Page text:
- Last but not least when I pull the camera out of the Capture it seems to invariably pull the Capture and Pro Pad combination up above the top of my belt, causing the aforementioned rubbing of Pro Pad on belly to happen even more. And if I have the Capture on my right and my camera in my right hand I’d end up swapping the camera to my left hand to push the Pro Pad down to my belt line, causing another potentially risky hand to hand camera juggle (especially with no camera strap for safety
It was a combination of all of these that had me basically give up on the Capture Clip immediately 🙁
I wish I could write and say that the Capture v3 fixed all these problems. That none of these were a concern anymore. Or that if lost 50 pounds and the Capture was as easy to use for me as the svelte models in their commercials.
Sadly this isn’t true.
What has changed it that I’m finally giving the Capture Clip a fair try, for more than a few minutes. Tonight I’m shooting a hip hop show for Where It’s At Entertainment in my hometown of Maple Ridge and I brought the newest Capture along.
You know what? It’s not that bad. In fact, it’s kinda good, bordering on great.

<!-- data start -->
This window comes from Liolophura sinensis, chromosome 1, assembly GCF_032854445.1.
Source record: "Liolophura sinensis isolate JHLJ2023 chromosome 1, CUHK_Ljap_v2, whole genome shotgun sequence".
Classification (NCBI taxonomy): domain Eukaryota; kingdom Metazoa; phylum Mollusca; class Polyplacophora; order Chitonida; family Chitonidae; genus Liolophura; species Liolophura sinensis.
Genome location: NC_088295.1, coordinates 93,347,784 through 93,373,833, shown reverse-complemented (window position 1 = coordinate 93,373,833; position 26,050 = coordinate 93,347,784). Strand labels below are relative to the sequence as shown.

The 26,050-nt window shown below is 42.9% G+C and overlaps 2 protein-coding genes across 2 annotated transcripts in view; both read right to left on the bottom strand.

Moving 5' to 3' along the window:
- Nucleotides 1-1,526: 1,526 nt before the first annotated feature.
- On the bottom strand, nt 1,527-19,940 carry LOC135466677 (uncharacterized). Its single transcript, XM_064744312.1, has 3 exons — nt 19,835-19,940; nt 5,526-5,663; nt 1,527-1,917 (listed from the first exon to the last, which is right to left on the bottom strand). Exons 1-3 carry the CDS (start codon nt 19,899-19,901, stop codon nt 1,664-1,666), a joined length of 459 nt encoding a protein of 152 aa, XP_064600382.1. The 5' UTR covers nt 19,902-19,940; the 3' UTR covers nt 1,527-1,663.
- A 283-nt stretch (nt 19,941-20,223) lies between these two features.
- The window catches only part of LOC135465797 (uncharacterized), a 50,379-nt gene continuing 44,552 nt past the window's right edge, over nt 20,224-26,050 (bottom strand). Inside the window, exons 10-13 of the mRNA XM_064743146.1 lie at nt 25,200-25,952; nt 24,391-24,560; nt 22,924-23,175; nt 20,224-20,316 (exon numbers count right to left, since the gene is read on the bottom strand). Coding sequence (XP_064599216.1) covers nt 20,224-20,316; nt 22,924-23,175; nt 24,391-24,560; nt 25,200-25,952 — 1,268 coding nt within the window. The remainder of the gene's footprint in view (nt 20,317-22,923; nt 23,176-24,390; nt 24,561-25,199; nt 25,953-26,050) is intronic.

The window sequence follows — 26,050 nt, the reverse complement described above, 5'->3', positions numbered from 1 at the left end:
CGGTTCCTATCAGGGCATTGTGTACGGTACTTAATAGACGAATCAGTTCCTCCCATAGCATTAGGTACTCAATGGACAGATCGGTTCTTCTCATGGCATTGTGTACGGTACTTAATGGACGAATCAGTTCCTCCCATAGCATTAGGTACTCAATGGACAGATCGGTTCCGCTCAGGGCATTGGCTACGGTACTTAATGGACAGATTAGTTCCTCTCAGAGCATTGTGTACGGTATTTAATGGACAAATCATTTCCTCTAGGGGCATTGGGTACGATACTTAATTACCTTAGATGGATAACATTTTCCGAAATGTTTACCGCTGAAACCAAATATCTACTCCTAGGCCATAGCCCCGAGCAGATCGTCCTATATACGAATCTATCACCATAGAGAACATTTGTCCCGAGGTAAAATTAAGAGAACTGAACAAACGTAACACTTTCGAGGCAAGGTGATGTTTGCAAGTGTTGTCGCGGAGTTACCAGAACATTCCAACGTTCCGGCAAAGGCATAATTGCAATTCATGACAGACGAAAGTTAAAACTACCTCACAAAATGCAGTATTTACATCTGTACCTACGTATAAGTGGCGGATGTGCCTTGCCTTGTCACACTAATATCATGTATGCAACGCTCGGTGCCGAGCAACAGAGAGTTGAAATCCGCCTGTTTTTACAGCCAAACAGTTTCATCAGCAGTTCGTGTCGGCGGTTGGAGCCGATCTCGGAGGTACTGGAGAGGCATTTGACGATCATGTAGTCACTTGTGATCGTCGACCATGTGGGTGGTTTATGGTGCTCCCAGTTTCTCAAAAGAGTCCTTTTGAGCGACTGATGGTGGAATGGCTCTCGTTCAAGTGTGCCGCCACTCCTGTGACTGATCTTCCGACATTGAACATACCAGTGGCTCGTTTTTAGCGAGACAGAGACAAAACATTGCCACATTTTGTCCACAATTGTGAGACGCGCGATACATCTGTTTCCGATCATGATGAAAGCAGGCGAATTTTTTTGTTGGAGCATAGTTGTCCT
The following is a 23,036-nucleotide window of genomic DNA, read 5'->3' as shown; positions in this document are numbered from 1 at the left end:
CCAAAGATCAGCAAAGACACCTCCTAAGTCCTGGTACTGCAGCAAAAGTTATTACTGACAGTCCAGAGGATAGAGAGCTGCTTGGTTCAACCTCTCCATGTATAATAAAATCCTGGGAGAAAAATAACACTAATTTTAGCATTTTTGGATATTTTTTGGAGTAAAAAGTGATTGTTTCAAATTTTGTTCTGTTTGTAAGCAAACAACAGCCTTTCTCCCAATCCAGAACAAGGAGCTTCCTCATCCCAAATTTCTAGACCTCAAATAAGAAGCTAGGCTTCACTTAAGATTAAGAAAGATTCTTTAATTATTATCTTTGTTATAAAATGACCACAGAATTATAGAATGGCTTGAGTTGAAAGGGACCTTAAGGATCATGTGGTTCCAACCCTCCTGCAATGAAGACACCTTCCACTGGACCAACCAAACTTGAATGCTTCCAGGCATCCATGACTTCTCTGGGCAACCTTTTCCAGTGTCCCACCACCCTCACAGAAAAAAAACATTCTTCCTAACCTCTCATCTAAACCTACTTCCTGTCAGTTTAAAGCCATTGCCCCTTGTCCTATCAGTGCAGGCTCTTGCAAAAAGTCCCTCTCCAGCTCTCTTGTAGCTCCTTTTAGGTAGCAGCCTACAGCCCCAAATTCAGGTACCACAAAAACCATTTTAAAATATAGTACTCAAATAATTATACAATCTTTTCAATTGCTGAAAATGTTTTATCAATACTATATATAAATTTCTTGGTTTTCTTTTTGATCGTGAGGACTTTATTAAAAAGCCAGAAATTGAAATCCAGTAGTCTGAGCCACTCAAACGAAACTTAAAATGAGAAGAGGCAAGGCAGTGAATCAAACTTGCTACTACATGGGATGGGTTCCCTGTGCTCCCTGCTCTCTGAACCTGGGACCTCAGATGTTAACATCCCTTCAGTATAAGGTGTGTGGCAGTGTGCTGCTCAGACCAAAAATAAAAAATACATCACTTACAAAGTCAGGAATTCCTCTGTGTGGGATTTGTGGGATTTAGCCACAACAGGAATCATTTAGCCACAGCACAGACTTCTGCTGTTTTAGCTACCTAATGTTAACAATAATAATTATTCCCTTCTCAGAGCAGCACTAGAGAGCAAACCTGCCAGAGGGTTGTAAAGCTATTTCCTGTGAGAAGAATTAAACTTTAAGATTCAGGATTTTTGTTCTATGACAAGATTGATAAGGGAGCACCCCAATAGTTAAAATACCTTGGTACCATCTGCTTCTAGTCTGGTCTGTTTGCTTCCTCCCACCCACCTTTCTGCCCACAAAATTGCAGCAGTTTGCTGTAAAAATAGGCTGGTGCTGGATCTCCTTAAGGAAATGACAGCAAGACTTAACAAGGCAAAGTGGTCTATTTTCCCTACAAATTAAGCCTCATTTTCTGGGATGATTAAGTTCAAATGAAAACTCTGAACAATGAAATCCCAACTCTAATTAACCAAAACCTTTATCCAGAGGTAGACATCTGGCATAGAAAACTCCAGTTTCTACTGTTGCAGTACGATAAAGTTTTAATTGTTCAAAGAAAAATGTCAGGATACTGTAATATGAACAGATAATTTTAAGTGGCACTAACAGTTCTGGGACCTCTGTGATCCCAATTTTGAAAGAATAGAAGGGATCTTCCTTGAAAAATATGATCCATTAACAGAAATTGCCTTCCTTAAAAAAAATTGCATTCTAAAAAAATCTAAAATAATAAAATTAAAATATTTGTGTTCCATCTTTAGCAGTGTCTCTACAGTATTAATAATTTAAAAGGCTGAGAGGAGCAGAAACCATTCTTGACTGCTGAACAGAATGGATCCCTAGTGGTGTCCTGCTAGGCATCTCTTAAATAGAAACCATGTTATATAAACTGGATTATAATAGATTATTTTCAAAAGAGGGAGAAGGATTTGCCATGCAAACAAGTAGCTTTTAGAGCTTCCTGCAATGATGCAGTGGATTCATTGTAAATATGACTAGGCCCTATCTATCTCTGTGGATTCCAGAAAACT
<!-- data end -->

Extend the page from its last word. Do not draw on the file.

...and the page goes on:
I see the Capture as an alternative to a camera strap for certain situations. Because of the configuration you’re still lugging a camera around at waist level or just below, and depending on the size of your camera it could widen your profile by 4-6 inches. Not a big deal hiking, but in a crowded venue a sling strap can sometimes be a better alternative, as it gives you the ability to quickly change where the camera is positioned on your body and relative to incoming obstacles (or drunken carousers).
In Real Life Use
Setting it up right
After I got the Capture seated fairly low on the Pro Pad it got a lot more comfortable. Before I had left it a bit higher and closer to my delicate side flesh, but with the Capture a bit lower it let the camera sit lower and made everything more comfortable.
Catch and Release
For the most part it was easy to pull up and out by grabbing the camera and simply hitting the release button. Ironically the only issues I had with releasing my camera from the Capture was when the cable on the anchor holding my Peak Design Clutch hand strap would snag on the release mechanism. Sometimes it would lay over the button in such a way that it either wouldn’t release properly or stopped me from pulling the camera up and out. This mostly went away as I got used to the “push button, pull up” motion as the night went on.
Putting the camera into the Capture is still something I need to get used to. It slides in and locks gorgeously, but with an expensive camera and lens on my hip I always give a little jiggle left right and up to make sure it’s actually in the slot and the mechanism has locked properly.
It’s not perfect. If I twist it in the wrong way the plate attached at the bottom of the camera can twist and leave you with a loose or twisted bottom plate.
The Pro Pad